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    Wedding bells split the air, and cows as bridesmaids make their first appearance in children's literature. A rousing little number, best read not right before bed, for the proceedings are spirited and the dancing cows inspire some serious high stepping. Beautifully crafted artwork lifts a pedestrian rhymed text in this tale of two grumpy old bachelors who change their ways. Beneath the empty hood of a rusty abandoned car, Slice and Sliver have created a comfortable, cavernous nest, warmed by a quart-size oil-can stove and lined with hanging strips of newspaper.

    Through falling snowflakes, each different and looking like cut paper, come four shivering "mousekins" in ragged, patched sweaters. Reluctantly admitted through the headlight entrance, their delight and astonishment, as well as their industry in building up the fire, melt the codgers' hearts, leading to an open-door policy that soon sees dozens of scurrying new residents. Making every whisker, ear, berry, twig, torn bit of playing card, and fragment of newspaper distinct, Cyrus creates a set of sharply focused, increasingly busy scenes as the residents of the mousery huddle down cozily or leap exuberantly out into the snow.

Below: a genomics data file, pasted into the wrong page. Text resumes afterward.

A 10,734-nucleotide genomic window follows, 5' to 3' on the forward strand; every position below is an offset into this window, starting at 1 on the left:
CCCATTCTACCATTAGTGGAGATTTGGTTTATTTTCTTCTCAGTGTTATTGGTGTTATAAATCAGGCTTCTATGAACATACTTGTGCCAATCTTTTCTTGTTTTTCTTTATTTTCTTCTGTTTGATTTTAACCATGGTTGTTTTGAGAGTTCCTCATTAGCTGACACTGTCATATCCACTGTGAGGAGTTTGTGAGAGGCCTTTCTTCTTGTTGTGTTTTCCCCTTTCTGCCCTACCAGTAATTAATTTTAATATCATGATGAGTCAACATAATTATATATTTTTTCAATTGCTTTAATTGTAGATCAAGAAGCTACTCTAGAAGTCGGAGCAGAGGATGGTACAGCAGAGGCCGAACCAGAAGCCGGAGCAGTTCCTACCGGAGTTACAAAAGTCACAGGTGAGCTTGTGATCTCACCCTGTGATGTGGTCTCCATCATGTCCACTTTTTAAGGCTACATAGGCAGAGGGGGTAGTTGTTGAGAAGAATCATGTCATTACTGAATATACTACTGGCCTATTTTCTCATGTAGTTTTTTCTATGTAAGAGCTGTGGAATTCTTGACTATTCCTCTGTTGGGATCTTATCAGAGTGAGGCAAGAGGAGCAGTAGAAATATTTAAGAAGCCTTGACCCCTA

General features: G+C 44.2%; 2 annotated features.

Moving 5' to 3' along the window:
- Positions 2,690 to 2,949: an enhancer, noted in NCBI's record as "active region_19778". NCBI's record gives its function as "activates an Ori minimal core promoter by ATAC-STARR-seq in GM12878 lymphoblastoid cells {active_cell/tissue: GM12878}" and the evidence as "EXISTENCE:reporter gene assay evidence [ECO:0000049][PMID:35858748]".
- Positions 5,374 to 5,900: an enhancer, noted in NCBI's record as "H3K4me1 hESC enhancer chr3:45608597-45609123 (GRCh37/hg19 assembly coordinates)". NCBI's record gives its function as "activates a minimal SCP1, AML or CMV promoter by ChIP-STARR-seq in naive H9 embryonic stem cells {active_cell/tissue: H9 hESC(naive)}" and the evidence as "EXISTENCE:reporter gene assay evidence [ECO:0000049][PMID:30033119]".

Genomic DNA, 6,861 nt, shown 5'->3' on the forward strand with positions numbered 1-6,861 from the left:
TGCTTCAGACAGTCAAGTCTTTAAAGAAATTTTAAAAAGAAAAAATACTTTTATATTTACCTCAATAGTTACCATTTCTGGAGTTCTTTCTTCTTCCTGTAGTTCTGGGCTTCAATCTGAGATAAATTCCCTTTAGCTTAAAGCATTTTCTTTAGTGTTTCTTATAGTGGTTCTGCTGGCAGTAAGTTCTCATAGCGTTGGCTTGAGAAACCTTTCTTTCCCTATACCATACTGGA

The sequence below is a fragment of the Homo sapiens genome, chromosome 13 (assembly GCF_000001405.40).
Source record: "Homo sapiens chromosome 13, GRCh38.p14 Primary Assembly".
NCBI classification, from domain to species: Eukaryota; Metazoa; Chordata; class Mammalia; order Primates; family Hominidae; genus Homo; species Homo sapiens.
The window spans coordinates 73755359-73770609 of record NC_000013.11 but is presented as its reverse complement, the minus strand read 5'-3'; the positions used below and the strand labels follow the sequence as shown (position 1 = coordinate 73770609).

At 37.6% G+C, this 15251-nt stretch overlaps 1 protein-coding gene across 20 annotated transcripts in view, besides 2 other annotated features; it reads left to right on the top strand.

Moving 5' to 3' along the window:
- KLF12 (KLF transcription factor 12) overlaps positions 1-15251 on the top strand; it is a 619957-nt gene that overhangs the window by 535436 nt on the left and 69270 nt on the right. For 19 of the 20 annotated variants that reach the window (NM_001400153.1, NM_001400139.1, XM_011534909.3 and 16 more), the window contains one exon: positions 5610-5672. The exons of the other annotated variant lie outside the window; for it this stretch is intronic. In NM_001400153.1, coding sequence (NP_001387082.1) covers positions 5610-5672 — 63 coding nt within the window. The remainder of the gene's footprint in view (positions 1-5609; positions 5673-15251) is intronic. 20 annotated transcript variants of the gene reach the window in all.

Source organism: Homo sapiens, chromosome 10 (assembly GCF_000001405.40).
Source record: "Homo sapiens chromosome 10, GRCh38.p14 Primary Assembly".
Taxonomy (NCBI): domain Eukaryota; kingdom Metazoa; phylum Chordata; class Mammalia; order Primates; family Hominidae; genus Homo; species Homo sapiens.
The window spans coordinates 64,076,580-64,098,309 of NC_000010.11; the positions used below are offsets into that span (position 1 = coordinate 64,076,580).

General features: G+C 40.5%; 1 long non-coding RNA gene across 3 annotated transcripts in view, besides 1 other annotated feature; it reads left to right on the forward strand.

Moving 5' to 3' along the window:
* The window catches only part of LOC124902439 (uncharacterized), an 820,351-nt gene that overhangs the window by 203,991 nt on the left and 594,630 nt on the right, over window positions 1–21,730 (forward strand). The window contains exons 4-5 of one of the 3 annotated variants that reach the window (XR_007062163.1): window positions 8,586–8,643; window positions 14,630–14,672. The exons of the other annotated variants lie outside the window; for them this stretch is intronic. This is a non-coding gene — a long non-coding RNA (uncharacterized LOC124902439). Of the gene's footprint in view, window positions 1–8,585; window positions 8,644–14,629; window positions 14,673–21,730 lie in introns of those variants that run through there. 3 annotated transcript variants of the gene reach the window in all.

Twenty of them,'' to the gathering crowd. And I had no freckles on my face. Not one. But I had been told once or twice that I had darling dimples and nice thick blonde hair that Mother and Nell got in an argument over every morning when they tried to put it into one fat braid that went down my back. Nell was my other sister. But only a half of one. I was always surprised by how long it was. And when the sun shined on it, even though it was red, you could see the gold hiding in it. And so must the men on the block because they set their beer bottles down when she walked by and sometimes, if those beer bottles were all drunk up, they gave her a low wolf whistle she pretended not to hear.

    We called them wops loud, but great cooks and Polacks not so smart and bohunks thick-ankled , so I figured it all came out in the wash. Something lively was always going on. Except for dead Junie Piaskowski, who everyone on the block said was murdered and molested. I have something to tell you. Of course, I let Troo sit next to Mother on the stone bench near the pink peony flowers that were falling all over themselves because I made my daddy a couple of promises before he died. Right when the sun was going behind the trees, Daddy made everybody else go out of the hospital room and asked me to come lie down next to him in his bed that he could make go up and down whenever he wanted.